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Mont Ventoux
Photo ©: Sirotti

Latest Cycling News, April 29, 2009

Edited by Gregor Brown

Leipheimer wants to win Gila overall

By Kirsten Robbins in Silver City, New Mexico

Levi Leipheimer fights for Gila overall with Armstrong's backing
Photo ©: Jon Devich
(Click for larger image)

Three-time Tour of California winner Levi Leipheimer captured the opening stage of the Tour of the Gila and hopes to add the overall victory to his palmarès when the race ends on May 3. He will have strong backing from teammates Lance Armstrong and Chris Horner to make the victory possible.

"I hope to win here," Leipheimer said. "When I first got here, I thought we should try to let someone else win. But Lance told me something that made a lot of sense. He said 'you are a winner and you are here to win a race, we will figure the rest out later.'

Armstrong and Horner worked hard to put their star-climber into the overall race lead. The California state 'golden boy' powered up Mount Mogollon's eight-kilometre ascent to the finish line with a commanding lead ahead of the young American talent Peter Stetina (Garmin-Holowesko Partners-Felt) and Chris Baldwin (Rock Racing).

"Lance got to the climb and put the hurt on everyone so all I had to do was make one big attack and I was gone," Leipheimer said. "The other teams will probably try to take the lead away from me but we are going to figure it out as we go."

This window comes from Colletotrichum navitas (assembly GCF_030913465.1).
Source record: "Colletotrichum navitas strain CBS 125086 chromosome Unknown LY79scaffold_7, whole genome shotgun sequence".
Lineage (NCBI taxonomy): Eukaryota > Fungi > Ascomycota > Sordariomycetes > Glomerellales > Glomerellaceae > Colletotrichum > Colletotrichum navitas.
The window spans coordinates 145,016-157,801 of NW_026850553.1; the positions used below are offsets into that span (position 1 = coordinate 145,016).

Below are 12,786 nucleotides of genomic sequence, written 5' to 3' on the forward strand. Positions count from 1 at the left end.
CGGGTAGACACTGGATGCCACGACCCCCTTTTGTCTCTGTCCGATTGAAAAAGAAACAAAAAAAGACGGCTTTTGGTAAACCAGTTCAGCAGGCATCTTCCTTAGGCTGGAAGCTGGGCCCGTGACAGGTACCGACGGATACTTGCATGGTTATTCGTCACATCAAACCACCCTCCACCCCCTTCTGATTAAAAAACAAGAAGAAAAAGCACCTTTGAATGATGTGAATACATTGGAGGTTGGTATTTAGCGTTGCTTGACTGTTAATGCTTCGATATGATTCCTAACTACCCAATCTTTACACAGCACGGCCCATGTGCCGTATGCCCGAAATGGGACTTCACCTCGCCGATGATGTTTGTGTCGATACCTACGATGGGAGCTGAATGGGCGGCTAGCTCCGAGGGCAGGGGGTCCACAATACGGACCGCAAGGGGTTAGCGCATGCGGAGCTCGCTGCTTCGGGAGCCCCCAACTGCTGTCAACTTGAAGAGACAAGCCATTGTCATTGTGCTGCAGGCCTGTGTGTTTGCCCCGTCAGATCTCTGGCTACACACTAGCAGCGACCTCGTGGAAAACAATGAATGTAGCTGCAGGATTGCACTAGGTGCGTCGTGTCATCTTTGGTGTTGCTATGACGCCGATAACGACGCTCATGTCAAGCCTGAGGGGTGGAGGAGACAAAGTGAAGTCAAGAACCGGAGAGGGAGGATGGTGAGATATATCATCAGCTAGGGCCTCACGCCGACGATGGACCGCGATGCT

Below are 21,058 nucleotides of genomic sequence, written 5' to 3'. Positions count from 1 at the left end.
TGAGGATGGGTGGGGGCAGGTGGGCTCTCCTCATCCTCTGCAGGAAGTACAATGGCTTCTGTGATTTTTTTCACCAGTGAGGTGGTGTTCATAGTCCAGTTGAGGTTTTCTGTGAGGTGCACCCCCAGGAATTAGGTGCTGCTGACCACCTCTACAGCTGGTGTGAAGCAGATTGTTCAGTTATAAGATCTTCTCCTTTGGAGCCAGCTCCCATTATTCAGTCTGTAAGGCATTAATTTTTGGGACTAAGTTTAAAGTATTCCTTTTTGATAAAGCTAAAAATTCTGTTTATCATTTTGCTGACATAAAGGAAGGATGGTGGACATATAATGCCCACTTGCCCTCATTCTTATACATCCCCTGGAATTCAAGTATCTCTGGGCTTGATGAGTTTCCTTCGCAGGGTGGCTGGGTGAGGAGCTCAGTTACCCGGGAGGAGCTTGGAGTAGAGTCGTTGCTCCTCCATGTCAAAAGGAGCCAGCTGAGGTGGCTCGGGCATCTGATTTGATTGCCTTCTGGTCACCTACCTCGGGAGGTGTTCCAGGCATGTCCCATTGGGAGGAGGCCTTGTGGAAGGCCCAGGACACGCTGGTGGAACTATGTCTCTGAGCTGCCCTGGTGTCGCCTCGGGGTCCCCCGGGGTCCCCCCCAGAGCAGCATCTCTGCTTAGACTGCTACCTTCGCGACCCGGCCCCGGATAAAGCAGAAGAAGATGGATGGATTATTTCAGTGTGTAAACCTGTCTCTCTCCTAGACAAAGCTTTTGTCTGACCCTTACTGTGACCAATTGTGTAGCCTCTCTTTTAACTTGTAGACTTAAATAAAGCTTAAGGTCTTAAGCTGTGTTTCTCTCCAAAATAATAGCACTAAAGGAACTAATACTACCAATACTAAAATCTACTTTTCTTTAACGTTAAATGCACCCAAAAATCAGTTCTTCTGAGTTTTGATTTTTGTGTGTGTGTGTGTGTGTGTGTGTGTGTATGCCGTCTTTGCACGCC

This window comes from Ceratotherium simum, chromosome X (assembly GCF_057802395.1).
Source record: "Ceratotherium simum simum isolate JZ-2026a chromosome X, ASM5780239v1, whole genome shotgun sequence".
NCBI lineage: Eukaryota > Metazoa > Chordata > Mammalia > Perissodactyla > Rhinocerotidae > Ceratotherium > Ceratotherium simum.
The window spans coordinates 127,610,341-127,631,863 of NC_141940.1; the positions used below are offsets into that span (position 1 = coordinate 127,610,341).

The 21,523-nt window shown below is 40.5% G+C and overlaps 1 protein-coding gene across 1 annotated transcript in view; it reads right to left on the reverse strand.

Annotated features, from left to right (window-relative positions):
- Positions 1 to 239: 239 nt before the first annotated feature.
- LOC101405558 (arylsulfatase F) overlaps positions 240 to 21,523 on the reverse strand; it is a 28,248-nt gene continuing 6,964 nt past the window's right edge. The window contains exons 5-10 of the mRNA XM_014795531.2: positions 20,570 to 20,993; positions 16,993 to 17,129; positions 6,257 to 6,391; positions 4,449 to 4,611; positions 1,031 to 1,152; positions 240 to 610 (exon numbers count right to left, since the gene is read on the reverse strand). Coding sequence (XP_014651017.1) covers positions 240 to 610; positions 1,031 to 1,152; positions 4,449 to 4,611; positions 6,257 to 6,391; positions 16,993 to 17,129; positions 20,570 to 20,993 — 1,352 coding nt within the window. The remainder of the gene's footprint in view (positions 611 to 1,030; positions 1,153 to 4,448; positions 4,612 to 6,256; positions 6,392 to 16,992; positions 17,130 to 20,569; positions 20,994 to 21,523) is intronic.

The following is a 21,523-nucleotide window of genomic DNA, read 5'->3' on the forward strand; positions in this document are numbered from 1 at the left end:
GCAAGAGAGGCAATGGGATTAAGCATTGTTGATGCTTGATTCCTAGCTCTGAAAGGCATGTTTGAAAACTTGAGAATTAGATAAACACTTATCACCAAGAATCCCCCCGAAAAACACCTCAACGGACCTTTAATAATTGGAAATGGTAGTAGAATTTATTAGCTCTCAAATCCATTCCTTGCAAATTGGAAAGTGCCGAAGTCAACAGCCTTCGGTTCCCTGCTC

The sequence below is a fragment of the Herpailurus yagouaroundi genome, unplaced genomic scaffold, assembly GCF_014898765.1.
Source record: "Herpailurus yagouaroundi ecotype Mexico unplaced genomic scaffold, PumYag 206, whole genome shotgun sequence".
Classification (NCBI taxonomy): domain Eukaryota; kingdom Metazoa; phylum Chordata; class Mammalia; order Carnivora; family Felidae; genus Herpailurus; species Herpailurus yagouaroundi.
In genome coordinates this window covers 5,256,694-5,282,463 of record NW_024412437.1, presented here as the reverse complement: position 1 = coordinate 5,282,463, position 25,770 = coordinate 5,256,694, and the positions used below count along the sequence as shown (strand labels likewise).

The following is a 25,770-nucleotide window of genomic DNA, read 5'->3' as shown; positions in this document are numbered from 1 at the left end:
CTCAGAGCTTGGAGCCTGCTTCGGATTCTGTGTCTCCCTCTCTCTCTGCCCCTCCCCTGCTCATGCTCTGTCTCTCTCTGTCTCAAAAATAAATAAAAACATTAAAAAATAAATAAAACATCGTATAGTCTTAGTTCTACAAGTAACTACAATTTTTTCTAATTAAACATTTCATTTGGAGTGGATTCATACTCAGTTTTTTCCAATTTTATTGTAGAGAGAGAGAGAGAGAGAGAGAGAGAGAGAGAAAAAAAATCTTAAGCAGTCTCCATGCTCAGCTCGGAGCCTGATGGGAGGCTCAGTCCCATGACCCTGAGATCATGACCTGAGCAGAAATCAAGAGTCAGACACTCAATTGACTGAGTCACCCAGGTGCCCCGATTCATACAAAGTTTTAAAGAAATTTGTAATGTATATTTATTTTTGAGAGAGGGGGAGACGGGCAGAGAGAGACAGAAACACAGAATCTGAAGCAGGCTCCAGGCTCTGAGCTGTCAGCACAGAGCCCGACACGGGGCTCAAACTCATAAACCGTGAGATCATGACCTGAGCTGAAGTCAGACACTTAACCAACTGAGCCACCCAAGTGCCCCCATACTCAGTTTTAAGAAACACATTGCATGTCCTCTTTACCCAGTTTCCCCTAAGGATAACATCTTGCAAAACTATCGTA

Leipheimer leads the overall classification ahead of second placed Stetina and third placed Baldwin. He will face a tough battle ahead if he wants to hold onto the leading role for the remaining four stages given the talented pool of climbers in attendance. His stage race victories this season include a third consecutive wins at the Tour of California, the recent Vuelta a Castilla y León and third in the 2007 Tour de France.

The International Cycling Union (UCI) permitted the short-handed Astana ProTour squad to participate in the five-day stage race less than 24 hours before its start under the neutral team name Mellow Johnny's. Their decision by-passed the UCI code 2.1.009 that prohibits ProTour and Professional Continental teams from participating in national level events.

"I'm happy we got to race here. But there was so much going on about that UCI code and obviously it isn't doing cycling any good. Teams like BMC are penalised for being a Pro team. We just don't have that many races here in the US to have that rule, because there aren't enough tiers of races. Hopefully that rule will change because it could have held back the race."

Armstrong preps for July

By Kirsten Robbins in Silver City, New Mexico

Lance Armstrong rides into form for the Giro d'Italia and Tour de France
Photo ©: Mitch Clinton
(Click for larger image)

Seven-time Tour de France winner, Lance Armstrong hopes to be riding into top form come July for the Tour de France, an event highlighted on his calendar. According to Armstrong, the goal might not be to win the overall, but it is definitely to be in the fight.

"My goal is to certainly go to the Tour, we will see how I go here at Gila and then in Italy," Armstrong said. "I'll spend the month of June in the states training and preparing for the Tour de France. That's the grand daddy of them all so I'll go there and ride as fast as I can."

The Tour of the Gila marks Armstrong's first event since he broke his collarbone in March at the Vuelta Castilla y León. He underwent surgery to correct the break and has fully recovered. "In training it feels good. There is no discomfort or awkward feeling, even on rough roads. It should be fine. I think there is a natural sense of nervousness around it, wanting to protect it. There is so much hardware in there that it won't move."